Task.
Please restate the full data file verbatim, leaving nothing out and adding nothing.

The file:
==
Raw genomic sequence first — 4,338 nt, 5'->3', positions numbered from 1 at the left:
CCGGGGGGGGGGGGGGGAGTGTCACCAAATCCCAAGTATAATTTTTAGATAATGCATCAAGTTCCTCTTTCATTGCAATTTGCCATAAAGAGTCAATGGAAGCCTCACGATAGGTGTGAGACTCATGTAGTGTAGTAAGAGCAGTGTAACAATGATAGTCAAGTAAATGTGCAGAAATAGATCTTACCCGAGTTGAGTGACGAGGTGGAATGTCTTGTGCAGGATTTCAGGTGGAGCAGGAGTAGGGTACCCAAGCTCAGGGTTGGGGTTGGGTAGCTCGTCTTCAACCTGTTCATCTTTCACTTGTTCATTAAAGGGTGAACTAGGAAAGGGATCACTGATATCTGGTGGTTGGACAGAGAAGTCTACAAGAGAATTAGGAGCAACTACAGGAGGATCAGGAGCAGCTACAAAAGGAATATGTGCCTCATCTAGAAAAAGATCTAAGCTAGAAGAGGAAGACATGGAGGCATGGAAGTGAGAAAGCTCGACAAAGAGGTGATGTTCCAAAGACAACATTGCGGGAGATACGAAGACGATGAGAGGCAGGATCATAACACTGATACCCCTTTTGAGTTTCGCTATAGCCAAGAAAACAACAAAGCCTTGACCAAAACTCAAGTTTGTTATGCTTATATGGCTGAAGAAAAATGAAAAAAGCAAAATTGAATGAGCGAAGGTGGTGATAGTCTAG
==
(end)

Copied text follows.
Raw genomic sequence first — 4,338 nt, 5'->3', positions numbered from 1 at the left:
CCGGGGGGGGGGGGGGGAGTGTCACCAAATCCCAAGTATAATTTTTAGATAATGCATCAAGTTCCTCTTTCATTGCAATTTGCCATAAAGAGTCAATGGAAGCCTCACGATAGGTGTGAGACTCATGTAGTGTAGTAAGAGCAGTGTAACAATGATAGTCAAGTAAATGTGCAGAAATAGATCTTACCCGAGTTGAGTGACGAGGTGGAATGTCTTGTGCAGGATTTCAGGTGGAGCAGGAGTAGGGTACCCAAGCTCAGGGTTGGGGTTGGGTAGCTCGTCTTCAACCTGTTCATCTTTCACTTGTTCATTAAAGGGTGAACTAGGAAAGGGATCACTGATATCTGGTGGTTGGACAGAGAAGTCTACAAGAGAATTAGGAGCAACTACAGGAGGATCAGGAGCAGCTACAAAAGGAATATGTGCCTCATCTAGAAAAAGATCTAAGCTAGAAGAGGAAGACATGGAGGCATGGAAGTGAGAAAGCTCGACAAAGAGGTGATGTTCCAAAGACAACATTGCGGGAGATACGAAGACGATGAGAGGCAGGATCATAACACTGATACCCCTTTTGAGTTTCGCTATAGCCAAGAAAACAACAAAGCCTTGACCAAAACTCAAGTTTGTTATGCTTATATGGCTGAAGAAAAATGAAAAAAGCAAAATTGAATGAGCGAAGGTGGTGATAGTCTAG